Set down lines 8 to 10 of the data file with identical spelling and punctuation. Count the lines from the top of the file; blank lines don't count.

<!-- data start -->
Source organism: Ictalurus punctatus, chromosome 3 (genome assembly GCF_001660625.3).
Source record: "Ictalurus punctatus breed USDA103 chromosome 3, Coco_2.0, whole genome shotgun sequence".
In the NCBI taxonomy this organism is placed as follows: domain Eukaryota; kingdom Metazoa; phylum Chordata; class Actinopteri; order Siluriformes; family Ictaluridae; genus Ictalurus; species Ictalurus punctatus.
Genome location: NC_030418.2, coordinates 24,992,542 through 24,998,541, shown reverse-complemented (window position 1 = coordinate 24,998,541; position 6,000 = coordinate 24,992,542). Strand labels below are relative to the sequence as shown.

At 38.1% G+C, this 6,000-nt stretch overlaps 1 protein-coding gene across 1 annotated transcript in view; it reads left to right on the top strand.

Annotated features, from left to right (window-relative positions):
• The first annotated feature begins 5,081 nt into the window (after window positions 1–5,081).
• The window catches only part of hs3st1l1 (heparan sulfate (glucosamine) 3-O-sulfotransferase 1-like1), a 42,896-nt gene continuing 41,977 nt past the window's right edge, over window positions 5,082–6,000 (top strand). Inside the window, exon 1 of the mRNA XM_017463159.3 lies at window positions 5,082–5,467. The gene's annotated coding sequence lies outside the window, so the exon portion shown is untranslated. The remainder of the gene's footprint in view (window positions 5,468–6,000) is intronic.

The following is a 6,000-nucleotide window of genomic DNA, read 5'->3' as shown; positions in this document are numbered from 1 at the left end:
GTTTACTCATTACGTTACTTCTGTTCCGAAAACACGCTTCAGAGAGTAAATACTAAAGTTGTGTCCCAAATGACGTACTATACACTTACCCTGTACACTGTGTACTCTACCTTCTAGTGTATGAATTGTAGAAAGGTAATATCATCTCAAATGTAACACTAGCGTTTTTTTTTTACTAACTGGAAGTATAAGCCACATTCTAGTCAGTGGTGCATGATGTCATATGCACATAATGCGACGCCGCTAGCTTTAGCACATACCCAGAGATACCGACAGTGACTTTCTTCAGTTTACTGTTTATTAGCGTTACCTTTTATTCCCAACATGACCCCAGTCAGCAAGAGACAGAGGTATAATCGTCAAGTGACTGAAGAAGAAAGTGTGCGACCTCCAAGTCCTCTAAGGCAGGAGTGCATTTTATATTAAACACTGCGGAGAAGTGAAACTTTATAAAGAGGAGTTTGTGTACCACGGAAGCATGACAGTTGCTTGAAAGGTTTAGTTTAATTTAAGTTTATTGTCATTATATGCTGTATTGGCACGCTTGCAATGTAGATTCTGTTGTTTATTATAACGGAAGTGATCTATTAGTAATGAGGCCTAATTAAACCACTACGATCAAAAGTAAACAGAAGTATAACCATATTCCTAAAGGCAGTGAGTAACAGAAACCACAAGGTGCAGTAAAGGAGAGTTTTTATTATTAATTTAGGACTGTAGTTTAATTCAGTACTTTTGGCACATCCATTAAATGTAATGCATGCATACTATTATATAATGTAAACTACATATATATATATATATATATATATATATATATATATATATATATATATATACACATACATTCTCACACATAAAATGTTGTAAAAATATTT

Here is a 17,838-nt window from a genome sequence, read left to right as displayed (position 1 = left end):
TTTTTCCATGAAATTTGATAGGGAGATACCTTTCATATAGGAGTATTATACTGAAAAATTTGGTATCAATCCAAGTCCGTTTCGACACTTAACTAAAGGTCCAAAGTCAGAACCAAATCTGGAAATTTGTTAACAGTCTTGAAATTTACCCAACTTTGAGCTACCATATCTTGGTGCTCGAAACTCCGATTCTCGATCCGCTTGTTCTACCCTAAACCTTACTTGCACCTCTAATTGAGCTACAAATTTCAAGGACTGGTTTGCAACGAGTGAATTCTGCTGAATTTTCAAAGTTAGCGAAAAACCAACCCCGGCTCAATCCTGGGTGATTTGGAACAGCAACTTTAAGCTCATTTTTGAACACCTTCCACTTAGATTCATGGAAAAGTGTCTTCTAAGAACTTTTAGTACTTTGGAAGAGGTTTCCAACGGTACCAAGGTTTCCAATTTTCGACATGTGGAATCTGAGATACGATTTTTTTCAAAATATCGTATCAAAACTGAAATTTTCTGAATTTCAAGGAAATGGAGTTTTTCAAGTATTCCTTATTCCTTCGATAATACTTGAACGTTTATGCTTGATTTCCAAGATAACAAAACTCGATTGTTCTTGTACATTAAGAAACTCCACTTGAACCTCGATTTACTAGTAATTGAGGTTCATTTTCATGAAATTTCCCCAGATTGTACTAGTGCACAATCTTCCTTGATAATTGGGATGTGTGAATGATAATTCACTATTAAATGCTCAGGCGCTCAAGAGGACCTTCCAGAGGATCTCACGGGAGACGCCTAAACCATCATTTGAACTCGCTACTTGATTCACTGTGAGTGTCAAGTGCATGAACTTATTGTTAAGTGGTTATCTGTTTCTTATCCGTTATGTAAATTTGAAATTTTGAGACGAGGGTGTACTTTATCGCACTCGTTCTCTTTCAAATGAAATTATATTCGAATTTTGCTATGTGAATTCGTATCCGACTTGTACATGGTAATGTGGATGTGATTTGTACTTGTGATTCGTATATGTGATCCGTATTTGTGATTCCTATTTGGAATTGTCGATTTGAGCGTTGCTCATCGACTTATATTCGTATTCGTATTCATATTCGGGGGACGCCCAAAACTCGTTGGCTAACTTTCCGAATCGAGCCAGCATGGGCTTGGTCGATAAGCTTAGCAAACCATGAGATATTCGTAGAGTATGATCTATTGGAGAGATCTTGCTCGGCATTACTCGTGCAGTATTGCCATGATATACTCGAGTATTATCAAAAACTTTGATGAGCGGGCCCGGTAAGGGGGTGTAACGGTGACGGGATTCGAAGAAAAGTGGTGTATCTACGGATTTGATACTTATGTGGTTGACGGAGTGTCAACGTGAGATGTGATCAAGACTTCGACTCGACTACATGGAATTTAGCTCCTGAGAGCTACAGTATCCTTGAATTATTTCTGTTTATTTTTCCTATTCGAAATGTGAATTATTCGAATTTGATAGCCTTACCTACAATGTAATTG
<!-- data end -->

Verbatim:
• The window catches only part of hs3st1l1 (heparan sulfate (glucosamine) 3-O-sulfotransferase 1-like1), a 42,896-nt gene continuing 41,977 nt past the window's right edge, over window positions 5,082–6,000 (top strand). Inside the window, exon 1 of the mRNA XM_017463159.3 lies at window positions 5,082–5,467. The gene's annotated coding sequence lies outside the window, so the exon portion shown is untranslated. The remainder of the gene's footprint in view (window positions 5,468–6,000) is intronic.

The following is a 6,000-nucleotide window of genomic DNA, read 5'->3' as shown; positions in this document are numbered from 1 at the left end:
GTTTACTCATTACGTTACTTCTGTTCCGAAAACACGCTTCAGAGAGTAAATACTAAAGTTGTGTCCCAAATGACGTACTATACACTTACCCTGTACACTGTGTACTCTACCTTCTAGTGTATGAATTGTAGAAAGGTAATATCATCTCAAATGTAACACTAGCGTTTTTTTTTTACTAACTGGAAGTATAAGCCACATTCTAGTCAGTGGTGCATGATGTCATATGCACATAATGCGACGCCGCTAGCTTTAGCACATACCCAGAGATACCGACAGTGACTTTCTTCAGTTTACTGTTTATTAGCGTTACCTTTTATTCCCAACATGACCCCAGTCAGCAAGAGACAGAGGTATAATCGTCAAGTGACTGAAGAAGAAAGTGTGCGACCTCCAAGTCCTCTAAGGCAGGAGTGCATTTTATATTAAACACTGCGGAGAAGTGAAACTTTATAAAGAGGAGTTTGTGTACCACGGAAGCATGACAGTTGCTTGAAAGGTTTAGTTTAATTTAAGTTTATTGTCATTATATGCTGTATTGGCACGCTTGCAATGTAGATTCTGTTGTTTATTATAACGGAAGTGATCTATTAGTAATGAGGCCTAATTAAACCACTACGATCAAAAGTAAACAGAAGTATAACCATATTCCTAAAGGCAGTGAGTAACAGAAACCACAAGGTGCAGTAAAGGAGAGTTTTTATTATTAATTTAGGACTGTAGTTTAATTCAGTACTTTTGGCACATCCATTAAATGTAATGCATGCATACTATTATATAATGTAAACTACATATATATATATATATATATATATATATATATATATATATATATATATATACACATACATTCTCACACATAAAATGTTGTAAAAATATTT